Flavored “e-cigarettes” – electronic vaping tools used to suck addictive nicotine into the body – should be banned.

Death is a potential short-term and long-term outcome of vaping.

In fairness, vaping has a use. Adults have used e-cigarettes to transition away from regular tobacco addiction, like methadone is used to get off heroin. But, with death among the potential and immediate side effects, vaping is unacceptable for all but “transitional” users.

On Sept. 10, Kansas reported vaping killed a 50-year-old woman. She is the sixth person known to have died from vaping. The Centers for Disease Control and Prevention tallied the deaths and also recorded more than 450 possible vaping-related cases of severe lung injury in 33 states.

The Center for Tobacco Control, Research and Education reported evidence that smoking e-cigarettes daily doubles the risk of heart attacks.

“The new study of nearly 70,000 people found that heightened heart attack risk for e-cigarettes is on top of the effects of conventional cigarettes, which by themselves nearly triple the odds of heart attack risk when smoked daily. Together, they lead to five times the non-smoking heart attack risk in those who use both conventional cigarettes and e-cigarettes every day,” based on the University of California-San Francisco study.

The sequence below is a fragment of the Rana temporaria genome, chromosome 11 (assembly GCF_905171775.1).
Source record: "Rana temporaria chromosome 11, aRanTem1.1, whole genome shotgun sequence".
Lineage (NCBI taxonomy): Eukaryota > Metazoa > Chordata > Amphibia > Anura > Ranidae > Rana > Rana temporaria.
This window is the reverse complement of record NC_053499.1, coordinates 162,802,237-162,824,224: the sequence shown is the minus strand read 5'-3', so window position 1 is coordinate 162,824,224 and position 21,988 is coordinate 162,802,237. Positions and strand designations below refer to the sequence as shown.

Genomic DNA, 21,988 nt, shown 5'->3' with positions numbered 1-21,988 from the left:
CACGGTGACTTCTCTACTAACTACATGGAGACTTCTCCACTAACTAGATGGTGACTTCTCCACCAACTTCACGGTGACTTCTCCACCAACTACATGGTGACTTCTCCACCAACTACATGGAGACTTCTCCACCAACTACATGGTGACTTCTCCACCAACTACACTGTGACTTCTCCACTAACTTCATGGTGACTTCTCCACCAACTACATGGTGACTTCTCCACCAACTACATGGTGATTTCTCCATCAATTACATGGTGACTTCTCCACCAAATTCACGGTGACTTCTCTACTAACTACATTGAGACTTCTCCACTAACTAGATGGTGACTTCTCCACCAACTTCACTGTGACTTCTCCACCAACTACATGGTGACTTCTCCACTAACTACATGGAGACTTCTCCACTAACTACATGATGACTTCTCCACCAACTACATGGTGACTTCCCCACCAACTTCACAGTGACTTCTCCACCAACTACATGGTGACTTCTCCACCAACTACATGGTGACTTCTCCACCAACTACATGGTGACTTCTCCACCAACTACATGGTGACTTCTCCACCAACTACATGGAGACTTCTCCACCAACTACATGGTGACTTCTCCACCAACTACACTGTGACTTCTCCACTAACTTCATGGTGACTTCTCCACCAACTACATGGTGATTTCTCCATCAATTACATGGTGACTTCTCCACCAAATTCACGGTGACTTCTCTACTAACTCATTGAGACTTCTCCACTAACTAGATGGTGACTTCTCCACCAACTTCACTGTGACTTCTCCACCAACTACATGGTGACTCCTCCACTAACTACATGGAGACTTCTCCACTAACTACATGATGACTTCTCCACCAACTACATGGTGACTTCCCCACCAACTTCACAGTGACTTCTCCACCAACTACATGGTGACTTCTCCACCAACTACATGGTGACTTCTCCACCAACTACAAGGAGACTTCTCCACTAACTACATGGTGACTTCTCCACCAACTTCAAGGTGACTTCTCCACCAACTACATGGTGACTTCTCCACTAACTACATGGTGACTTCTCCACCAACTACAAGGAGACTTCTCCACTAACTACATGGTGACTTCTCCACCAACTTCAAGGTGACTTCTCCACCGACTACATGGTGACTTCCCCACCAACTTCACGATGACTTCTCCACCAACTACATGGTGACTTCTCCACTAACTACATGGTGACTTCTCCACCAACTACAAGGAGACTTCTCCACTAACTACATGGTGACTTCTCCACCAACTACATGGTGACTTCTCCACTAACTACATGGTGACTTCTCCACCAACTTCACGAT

Death and illness can occur, even in the short-term, from vaping, while using traditional cigarette products may result in death over decades. Either way, e-cigarettes and traditional cigarettes are health-wrecking killers.

Making the situation worse, vaping products are produced in ways that appeal to children, including in Ray County, where e-cigarettes have been found in schools. The situation is reminiscent of how Winston used to market cigarettes to children by having cartoon characters – Fred Flintsone and Barney Rubble – laugh about hiding to take “a Winston break” while their wives worked.

“Yeah, Barney, Winston tastes good like a cigarette should,” Fred said, and then sang the company jingle for a national audience containing millions of children.

E-cigarette delivery systems make using nicotine appealing to children by adding sweet flavoring. Companies sell breakfast juice flavors, including fruity cereals and cinnamon buns; dessert flavors, among them being custard and ice cream; and juice and candy flavors. These flavors are appealing to adults and enticing to children. At the same time, e-cigarettes, like regular cigarettes, are a nicotine-delivery system. Nicotine is highly addictive and toxic, and vaping is hooking a new generation on nicotine, a report by Johns Hopkins Medicine states.

The Trump administration last week announced a plan to seek a ban on flavored e-cigarettes. In a word: Yes.

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